Bold. Makes selected text bold. Should be used to make something stand out – if everything is in bold, it can’t do its job.

italics

Italics. Makes selected text italicized, or emphasized. Like bold, if overused it loses its meaning.

strikethrough

Strikethrough. Puts a line through the text, as if to cross it out.

bulleted-list

  • Creates
  • a
  • bulleted
  • list

numbered-list

  1. Creates
  2. a
  3. numbered
  4. list

blockquote

Blockquote.

“Makes the selected text stand out, great for highlighting quotes you may have used.”

– Kailey

left-align

Standard left-aligned text.

center-align

Centers the text. Use as needed but keep in mind not everything is meant for centering. For example, long blocks of text or recipes with ingredients lists and step-by-step directions become hard to follow when centered.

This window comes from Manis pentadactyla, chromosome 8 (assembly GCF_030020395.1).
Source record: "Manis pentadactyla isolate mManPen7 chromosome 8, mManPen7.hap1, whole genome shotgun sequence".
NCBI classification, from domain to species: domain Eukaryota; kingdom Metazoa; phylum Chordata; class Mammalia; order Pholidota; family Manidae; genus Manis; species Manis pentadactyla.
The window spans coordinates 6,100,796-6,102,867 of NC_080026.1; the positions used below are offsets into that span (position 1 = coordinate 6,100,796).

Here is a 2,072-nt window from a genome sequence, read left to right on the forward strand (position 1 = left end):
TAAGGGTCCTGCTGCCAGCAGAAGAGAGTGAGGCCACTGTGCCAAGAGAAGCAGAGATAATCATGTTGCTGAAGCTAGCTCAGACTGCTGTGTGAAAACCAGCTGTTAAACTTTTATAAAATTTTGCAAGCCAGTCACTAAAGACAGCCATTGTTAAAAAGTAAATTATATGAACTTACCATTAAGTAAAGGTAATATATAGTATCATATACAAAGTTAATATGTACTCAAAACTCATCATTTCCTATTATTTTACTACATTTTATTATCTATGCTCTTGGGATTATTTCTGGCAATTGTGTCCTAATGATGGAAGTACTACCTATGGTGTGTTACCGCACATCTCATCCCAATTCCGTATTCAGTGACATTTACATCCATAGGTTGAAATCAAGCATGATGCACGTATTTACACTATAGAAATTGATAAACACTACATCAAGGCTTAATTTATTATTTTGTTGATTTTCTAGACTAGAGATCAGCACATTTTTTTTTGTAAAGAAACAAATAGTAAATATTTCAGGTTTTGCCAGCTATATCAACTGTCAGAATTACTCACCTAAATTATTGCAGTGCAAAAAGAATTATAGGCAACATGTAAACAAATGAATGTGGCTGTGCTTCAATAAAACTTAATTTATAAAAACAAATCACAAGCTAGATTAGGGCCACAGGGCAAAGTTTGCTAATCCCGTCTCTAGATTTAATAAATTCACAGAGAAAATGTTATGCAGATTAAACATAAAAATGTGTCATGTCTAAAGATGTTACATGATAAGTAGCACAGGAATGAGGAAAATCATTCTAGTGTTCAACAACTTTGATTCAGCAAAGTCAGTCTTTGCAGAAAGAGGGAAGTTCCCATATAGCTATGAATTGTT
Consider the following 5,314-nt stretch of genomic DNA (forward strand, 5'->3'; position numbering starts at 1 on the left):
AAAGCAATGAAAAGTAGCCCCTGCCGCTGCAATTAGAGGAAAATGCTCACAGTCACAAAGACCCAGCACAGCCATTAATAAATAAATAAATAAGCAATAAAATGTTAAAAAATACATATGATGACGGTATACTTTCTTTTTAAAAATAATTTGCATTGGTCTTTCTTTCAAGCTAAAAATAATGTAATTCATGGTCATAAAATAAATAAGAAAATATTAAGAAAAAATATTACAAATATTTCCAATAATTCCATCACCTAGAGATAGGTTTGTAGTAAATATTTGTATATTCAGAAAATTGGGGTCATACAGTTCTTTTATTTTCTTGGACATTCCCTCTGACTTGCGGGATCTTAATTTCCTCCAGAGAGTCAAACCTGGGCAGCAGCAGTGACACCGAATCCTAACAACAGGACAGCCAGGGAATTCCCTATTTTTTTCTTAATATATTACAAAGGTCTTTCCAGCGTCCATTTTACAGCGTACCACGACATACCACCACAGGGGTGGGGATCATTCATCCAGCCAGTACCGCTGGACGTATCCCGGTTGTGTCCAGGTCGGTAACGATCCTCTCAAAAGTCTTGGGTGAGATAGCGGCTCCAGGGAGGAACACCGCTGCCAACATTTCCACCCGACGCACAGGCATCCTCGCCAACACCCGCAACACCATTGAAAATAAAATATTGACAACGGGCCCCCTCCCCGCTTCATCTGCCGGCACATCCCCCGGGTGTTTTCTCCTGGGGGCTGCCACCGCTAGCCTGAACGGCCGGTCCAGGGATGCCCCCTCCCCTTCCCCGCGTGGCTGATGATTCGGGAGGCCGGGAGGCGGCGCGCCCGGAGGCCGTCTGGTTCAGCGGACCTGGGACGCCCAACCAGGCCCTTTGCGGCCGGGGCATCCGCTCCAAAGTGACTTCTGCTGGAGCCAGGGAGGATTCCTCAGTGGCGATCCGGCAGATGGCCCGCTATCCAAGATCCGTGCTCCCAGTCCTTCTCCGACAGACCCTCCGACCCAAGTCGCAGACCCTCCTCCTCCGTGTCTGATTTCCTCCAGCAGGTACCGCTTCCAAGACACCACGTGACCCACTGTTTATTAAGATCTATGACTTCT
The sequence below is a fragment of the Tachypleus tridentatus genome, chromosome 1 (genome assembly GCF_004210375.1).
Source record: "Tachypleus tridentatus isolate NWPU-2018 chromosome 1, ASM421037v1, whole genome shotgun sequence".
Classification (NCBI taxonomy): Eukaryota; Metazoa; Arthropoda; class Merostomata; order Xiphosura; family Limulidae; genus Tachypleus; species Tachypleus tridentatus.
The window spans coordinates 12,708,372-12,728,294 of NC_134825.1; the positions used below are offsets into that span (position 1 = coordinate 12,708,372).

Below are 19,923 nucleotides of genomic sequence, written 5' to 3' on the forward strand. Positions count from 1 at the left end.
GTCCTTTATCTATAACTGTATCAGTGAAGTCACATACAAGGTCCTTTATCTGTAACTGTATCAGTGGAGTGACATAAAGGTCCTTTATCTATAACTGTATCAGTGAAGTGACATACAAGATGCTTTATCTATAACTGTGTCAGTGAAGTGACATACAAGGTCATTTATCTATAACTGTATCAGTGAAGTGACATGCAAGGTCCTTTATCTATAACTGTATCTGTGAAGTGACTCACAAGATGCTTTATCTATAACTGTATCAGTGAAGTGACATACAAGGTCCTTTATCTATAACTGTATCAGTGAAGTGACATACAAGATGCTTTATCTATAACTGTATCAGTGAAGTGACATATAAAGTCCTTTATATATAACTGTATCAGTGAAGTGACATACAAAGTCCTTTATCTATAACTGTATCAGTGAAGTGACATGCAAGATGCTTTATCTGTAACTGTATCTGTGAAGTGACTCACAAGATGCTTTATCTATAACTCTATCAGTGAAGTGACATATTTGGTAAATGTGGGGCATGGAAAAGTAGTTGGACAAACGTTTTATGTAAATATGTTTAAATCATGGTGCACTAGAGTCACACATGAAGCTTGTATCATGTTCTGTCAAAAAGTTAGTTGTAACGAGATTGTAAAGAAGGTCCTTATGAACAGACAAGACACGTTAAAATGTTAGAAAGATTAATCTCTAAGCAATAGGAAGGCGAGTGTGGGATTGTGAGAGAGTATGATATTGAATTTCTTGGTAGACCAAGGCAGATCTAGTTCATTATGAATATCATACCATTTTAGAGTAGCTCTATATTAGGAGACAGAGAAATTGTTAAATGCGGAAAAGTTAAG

right-align

Makes text align to the right.

link

When you have selected text, this button will become active. You can enter a URL and turn the text into a link, or even search through and link to your past posts and pages.

unlink

Removes a link.

more

Use this to break a post into a ‘teaser’ with a ‘read more’ link.
Continue reading

Making Friendly URLs

You may have noticed that when you write a blog post in WordPress, your post’s title becomes part of the URL or permalink for that post. This is really handy and prevents “ugly” links like yoursite.com/?p=1837. But if you have a nice long title, the automatic URL that’s created can be a little overbearing – and sometimes even uglier than the question mark style, especially when key punctuation gets removed.